BAM IS Underwater Intervention Vessel
The Spanish government has approved the construction of the BAM IS (Buque de Acción Marítima de Intervención Subacuática) - Underwater Intervention Maritime Action Vessel) submarine rescue vessel. A contract will be signed in early 2021 with the local shipyard Navantia for a delivery expected in 2024. The information was first reported by Spanish daily newspaper El País.
After having invested 3,907 million euros in the new S-80 submarine, Spain lacked a ship capable of rescuing it. If a catastrophe such as the one that brought the Russian submersible Kursk (2000) or the Argentine Ara San Juan (2017) to the bottom of the sea, there are no adequate means to help its 40 crew members.
The only salvage vessel currently owned by the Spanish Navy is the Neptuno (A-20), a 45-year-old antique (it was launched as a tug in 1975) that has not yet been scrapped because it is needed for diving practices. Among other limitations, the ship cannot board a remote-controlled or rescue vehicle or remain fixed at sea (supplying oxygen, water or food to a submerged submersible below) except by attaching its four anchors. And that requires that there is no rough sea and that the seabed is not more than 50-80 meters deep. The maximum altitude at which the S-80 will operate in peacetime (in war it is a military secret) is 350 meters.
The Navy had been demanding the construction of the BAM IS ( Underwater Intervention Maritime Action Vessel ) for years and, finally, the Treasury gave its arm to twist last July and the Ministry of Defense has included it in its Budget project for next year : its cost amounts to 167 million euros (53.4 in 2021) for the platform; to which must be added another 25 for the purchase of equipment.
Unlike the Neptune, the new ship will be able to remain fixed at a point in the ocean (no matter how deep the seabed is), even if the sea is unfavorable, thanks to its dynamic positioning system, which maneuvers with its five thrusters and bow thrusters, all electric. It will have side-scan radar, two hyperbaric chambers, two underwater telephones, emergency supply systems to a sunken ship and a helipad to evacuate the wounded or to receive material. Its platform is based on that of the BAM, an ocean surveillance ship of which the Navy already has six units, but with a higher tonnage (5,000 tons compared to 2,670) and double decks, fore and aft, so that the equipment can operate for rescue.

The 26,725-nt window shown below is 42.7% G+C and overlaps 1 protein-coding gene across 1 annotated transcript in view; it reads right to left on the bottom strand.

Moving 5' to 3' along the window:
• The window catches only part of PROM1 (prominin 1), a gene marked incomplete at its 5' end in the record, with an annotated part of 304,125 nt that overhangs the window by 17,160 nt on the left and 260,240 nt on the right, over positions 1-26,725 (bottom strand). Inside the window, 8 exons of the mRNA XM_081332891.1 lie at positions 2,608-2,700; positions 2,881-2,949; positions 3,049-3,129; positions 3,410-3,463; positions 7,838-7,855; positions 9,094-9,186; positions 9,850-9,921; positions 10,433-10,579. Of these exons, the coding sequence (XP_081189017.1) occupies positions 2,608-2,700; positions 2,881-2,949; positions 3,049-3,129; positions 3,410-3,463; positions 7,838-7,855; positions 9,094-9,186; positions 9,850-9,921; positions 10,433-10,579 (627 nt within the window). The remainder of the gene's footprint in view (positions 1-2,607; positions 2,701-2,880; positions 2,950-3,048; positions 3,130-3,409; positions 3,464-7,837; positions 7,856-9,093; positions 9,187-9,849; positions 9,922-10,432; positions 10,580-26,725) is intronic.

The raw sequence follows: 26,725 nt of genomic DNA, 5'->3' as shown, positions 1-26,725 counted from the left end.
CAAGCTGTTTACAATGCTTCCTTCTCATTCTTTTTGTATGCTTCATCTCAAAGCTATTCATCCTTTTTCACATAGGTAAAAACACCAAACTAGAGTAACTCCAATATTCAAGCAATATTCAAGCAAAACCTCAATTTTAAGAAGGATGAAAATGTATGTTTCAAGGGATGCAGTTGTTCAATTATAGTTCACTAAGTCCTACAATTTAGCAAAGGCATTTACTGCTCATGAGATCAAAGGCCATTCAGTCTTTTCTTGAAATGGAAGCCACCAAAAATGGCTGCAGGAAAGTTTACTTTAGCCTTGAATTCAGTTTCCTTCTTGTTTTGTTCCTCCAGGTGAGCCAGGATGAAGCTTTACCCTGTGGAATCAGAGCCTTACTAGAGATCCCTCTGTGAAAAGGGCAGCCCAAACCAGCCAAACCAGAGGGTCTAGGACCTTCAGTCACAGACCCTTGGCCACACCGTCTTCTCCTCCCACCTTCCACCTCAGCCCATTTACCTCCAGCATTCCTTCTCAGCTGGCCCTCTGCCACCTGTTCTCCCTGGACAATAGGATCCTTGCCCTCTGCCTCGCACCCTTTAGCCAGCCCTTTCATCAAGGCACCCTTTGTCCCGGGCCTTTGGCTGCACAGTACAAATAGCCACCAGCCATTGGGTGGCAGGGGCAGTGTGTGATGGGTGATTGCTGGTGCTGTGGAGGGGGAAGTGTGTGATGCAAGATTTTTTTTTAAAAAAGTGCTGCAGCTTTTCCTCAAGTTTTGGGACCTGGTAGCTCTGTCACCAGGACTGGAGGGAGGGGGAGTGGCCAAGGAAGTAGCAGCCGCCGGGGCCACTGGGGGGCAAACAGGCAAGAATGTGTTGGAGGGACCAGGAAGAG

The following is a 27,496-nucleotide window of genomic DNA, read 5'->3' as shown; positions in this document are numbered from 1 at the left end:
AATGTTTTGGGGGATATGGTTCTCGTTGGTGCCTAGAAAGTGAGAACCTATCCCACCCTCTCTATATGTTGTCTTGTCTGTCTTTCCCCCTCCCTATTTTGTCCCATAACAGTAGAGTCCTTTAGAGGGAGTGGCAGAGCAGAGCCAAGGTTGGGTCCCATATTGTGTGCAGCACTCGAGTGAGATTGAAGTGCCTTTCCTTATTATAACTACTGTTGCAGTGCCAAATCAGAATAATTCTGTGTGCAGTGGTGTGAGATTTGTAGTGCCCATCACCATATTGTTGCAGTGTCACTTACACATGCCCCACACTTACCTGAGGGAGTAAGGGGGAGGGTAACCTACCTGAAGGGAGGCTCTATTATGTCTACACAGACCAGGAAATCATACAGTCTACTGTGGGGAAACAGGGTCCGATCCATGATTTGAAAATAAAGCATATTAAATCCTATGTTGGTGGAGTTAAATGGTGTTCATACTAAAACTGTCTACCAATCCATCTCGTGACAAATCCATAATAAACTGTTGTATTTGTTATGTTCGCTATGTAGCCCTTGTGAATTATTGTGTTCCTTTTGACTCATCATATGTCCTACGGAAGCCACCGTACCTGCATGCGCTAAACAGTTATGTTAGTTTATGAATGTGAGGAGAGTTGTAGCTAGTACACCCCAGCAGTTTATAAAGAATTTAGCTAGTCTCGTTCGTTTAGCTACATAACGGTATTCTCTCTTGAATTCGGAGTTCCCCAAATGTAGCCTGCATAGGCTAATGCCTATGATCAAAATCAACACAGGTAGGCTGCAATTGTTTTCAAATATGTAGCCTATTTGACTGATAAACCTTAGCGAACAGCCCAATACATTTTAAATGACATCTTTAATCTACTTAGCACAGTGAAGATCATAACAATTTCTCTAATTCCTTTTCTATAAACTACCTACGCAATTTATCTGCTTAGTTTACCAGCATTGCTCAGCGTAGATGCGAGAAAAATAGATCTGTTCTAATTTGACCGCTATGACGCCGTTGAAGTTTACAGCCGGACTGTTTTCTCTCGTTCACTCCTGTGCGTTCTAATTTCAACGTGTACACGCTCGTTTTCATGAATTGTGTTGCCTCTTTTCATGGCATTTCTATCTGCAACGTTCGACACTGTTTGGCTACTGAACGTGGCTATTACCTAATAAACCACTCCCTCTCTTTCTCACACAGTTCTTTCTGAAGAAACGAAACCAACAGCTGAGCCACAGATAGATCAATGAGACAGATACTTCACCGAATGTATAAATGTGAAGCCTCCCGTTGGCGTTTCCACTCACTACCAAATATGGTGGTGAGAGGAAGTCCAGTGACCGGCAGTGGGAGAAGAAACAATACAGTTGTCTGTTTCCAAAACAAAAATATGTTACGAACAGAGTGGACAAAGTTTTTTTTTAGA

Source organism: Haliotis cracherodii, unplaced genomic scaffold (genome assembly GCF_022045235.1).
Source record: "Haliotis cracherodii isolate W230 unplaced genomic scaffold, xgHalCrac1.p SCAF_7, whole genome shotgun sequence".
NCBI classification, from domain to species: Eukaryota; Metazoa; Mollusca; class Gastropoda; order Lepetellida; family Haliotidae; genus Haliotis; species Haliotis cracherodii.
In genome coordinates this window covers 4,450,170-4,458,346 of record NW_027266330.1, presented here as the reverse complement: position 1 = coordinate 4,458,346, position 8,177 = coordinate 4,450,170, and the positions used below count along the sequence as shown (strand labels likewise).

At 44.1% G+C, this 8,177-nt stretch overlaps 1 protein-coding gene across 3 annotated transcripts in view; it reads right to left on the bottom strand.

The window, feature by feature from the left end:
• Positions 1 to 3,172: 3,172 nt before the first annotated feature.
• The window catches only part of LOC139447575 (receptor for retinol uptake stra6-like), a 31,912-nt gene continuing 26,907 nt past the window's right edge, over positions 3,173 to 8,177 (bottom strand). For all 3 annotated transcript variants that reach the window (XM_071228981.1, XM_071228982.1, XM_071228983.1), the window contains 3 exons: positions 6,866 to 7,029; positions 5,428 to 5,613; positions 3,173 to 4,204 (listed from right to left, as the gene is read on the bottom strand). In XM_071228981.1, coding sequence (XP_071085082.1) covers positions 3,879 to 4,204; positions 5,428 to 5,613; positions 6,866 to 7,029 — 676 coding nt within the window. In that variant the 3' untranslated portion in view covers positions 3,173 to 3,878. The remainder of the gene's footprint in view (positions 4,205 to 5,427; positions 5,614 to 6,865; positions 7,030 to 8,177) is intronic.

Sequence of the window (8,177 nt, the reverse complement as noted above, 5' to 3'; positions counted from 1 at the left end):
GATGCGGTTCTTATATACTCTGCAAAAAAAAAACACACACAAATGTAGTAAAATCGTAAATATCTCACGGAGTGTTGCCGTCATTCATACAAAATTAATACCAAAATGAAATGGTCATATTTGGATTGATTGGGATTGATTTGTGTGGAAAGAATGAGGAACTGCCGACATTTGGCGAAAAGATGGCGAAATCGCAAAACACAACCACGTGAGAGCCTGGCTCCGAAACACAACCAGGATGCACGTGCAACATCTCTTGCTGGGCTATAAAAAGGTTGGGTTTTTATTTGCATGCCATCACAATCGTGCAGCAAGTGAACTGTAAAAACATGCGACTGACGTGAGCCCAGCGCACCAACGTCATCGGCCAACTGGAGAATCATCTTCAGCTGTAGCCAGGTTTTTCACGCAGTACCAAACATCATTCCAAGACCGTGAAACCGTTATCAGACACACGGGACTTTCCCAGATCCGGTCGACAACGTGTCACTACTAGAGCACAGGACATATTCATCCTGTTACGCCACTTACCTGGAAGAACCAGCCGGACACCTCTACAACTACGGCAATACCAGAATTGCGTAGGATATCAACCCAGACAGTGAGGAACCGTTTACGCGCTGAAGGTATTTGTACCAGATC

The ship will be prepared to house the NATO Submarine Rescue System (NRSS), which includes a remotely operated submersible (SRDRS), which is attached to the escape hatch of the sunken submarine to evacuate the crew. The minisubmarine is at the disposal of the NATO countries, ready to be deployed in 72 hours in case of emergency.
The rescue of damaged submarines will be the most specific task of the future BAM IS, but not the only one. More frequent than submersible accidents is the sinking of fishing boats or the fall of planes and helicopters into the sea. The recovery of the corpses of the crew, for humanitarian reasons, and the remains of the aircraft, to investigate the causes of an accident, will be easier with equipment that can operate at great depth.
The Navy also attributes to it the mission of supporting underwater installations and tasks, the deactivation of underwater explosives or the removal or placement of obstacles; that is, from rescue operations to special naval warfare.
|Length||91 m / 295 feet|
|Maximum speed||15 knots|
|Complement||48 + 12|
|Join the GlobalSecurity.org mailing list|